It's Just Preseason But These Stats Still Happened — Let's Get Wizard | Wizards Blog Truth About It.net

It’s Just Preseason But These Stats Still Happened — Let’s Get Wizard

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Updated: October 25, 2016

The NBA season kicks off tonight with three games: a TNT double-header featuring New York at Cleveland at 7:30 and San Antonio at Golden State at 10:30, as well as Utah at Portland at 10 pm. Wednesday will bring a slate of 10 games but the Wizards won’t tip off until 7:30 p.m. ET on Thursday in Atlanta.

Leading up, let’s take a gander at some preseason stats (via NBA.com/stats) that could range anywhere from meaningless to impactful. Salt grains for your meal of pixels: John Wall, Otto Porter, and Markieff Morris each missed two games this preseason, and the starters began just one game together: the last versus the Raptors, when they looked pretty damn good together—plus-26 in nearly 21 minutes.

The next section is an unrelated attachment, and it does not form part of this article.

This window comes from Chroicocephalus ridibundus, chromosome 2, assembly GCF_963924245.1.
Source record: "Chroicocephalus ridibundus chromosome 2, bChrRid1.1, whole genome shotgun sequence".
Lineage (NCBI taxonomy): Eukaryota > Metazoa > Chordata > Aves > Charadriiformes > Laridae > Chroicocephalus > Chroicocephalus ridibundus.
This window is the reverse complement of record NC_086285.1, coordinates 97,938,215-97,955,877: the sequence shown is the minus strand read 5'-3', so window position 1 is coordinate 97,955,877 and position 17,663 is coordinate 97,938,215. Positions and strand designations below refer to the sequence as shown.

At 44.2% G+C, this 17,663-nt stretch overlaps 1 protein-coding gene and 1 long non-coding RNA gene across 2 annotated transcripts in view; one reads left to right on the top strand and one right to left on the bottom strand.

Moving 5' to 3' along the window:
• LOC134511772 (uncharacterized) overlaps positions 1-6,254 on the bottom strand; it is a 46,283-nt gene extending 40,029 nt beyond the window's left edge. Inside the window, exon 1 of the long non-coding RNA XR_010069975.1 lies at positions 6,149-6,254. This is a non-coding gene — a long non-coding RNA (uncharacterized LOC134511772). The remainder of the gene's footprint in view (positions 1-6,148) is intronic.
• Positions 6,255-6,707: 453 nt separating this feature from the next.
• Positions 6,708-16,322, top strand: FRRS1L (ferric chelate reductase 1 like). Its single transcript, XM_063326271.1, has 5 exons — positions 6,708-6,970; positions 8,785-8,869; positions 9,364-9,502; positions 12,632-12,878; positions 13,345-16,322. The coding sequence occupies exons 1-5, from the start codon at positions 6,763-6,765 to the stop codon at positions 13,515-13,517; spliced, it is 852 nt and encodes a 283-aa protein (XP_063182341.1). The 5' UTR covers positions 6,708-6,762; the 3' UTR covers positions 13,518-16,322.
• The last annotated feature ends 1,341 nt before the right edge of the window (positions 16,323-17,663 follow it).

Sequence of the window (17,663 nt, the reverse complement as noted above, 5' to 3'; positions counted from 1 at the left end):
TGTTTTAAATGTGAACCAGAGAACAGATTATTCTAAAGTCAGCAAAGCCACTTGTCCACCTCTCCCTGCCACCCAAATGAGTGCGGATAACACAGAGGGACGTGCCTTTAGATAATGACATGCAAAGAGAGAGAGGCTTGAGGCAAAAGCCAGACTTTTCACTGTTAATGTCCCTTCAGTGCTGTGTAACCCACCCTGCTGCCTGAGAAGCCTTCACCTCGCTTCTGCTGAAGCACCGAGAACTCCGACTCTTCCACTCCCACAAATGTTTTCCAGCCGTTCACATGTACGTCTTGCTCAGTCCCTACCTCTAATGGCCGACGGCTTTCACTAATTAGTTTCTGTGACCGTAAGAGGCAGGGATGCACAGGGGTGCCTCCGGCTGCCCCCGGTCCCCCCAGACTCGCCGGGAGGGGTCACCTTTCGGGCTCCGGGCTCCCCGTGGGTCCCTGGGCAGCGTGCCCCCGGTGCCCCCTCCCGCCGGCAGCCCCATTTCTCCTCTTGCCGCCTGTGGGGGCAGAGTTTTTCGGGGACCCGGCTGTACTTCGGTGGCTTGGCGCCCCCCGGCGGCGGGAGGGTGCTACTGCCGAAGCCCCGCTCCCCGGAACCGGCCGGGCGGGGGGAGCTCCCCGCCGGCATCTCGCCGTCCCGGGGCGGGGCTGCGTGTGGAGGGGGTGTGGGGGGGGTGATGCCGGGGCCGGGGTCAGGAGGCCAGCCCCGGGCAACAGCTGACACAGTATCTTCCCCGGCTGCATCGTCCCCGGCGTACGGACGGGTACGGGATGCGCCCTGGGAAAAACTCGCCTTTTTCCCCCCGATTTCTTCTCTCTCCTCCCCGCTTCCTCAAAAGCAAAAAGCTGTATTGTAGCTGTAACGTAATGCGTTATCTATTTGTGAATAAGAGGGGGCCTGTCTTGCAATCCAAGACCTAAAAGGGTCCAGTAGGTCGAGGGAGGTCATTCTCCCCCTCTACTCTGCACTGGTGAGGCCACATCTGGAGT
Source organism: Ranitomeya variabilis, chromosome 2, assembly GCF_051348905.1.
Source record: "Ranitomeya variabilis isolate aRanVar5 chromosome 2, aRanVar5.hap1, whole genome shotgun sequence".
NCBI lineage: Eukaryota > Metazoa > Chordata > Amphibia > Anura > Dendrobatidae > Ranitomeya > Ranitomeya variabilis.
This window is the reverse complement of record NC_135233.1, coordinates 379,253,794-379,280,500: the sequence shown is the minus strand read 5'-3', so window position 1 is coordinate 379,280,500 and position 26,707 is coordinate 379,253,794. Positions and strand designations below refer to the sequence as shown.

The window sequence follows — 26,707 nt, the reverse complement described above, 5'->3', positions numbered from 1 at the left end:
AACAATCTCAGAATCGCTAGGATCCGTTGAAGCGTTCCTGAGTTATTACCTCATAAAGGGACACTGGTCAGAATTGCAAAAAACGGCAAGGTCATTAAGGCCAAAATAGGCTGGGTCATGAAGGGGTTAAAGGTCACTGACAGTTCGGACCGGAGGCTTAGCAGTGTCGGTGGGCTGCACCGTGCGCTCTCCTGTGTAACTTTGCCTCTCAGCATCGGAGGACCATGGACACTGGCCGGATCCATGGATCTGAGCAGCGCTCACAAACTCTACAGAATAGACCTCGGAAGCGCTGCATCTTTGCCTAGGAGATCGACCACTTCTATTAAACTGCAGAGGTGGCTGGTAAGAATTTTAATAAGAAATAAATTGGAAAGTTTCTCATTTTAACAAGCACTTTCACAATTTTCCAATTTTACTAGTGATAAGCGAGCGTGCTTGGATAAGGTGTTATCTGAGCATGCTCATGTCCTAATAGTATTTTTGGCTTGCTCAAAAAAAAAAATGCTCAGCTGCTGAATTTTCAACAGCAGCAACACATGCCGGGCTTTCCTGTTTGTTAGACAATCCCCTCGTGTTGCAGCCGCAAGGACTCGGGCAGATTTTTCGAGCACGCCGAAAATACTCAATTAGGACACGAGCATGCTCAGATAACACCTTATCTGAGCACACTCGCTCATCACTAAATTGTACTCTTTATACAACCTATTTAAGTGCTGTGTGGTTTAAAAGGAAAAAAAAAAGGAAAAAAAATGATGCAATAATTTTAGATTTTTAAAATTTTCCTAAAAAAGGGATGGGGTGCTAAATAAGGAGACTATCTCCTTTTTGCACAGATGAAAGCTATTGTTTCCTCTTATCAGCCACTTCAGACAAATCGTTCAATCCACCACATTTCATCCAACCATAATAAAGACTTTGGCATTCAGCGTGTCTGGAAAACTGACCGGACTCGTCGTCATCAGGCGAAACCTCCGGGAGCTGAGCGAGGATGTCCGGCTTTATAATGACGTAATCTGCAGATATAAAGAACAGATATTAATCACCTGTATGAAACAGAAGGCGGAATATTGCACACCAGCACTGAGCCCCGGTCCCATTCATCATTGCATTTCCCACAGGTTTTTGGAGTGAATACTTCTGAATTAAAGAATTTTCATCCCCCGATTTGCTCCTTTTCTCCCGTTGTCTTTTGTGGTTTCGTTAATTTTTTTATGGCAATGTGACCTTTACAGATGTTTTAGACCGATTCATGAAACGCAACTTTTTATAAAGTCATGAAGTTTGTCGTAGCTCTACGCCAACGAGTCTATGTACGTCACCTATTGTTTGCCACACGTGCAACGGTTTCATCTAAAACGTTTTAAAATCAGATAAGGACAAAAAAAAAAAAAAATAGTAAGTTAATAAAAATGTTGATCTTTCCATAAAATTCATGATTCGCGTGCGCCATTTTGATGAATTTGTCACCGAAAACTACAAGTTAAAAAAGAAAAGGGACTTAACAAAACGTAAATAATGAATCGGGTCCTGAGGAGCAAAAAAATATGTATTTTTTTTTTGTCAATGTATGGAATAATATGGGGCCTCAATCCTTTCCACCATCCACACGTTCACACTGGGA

Washington Wizards v Brooklyn Nets

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+ Washington posted a preseason Offensive Rating of 102.4, ranked 8th amongst NBA teams and putting them after the top-ranked Rockets (111.1), then Warriors, Raptors, Kings, Knicks, Pacers, and seventh-ranked Heat (103.2).

Defensively the Wizards allowed 96.4 points per 100 possessions, ranked 11th-fewest (midrange), but still giving this team a top-five NBA preseason Net Rating of plus-6.0.

Much of the lead-up sermon to the real season has been about defense, but if you read the roster construction tea leaves, Ernie Grunfeld and Scott Brooks’ team is planning win games in the scoring column — more than Randy Wittman tried to in the past, we’ll add.

But then: The Wizards averaged the second-most shot attempts from “Midrange” (26.1) after the Mavericks, and they shot 37.7 percent from there, tied with Oklahoma City for 11th-best.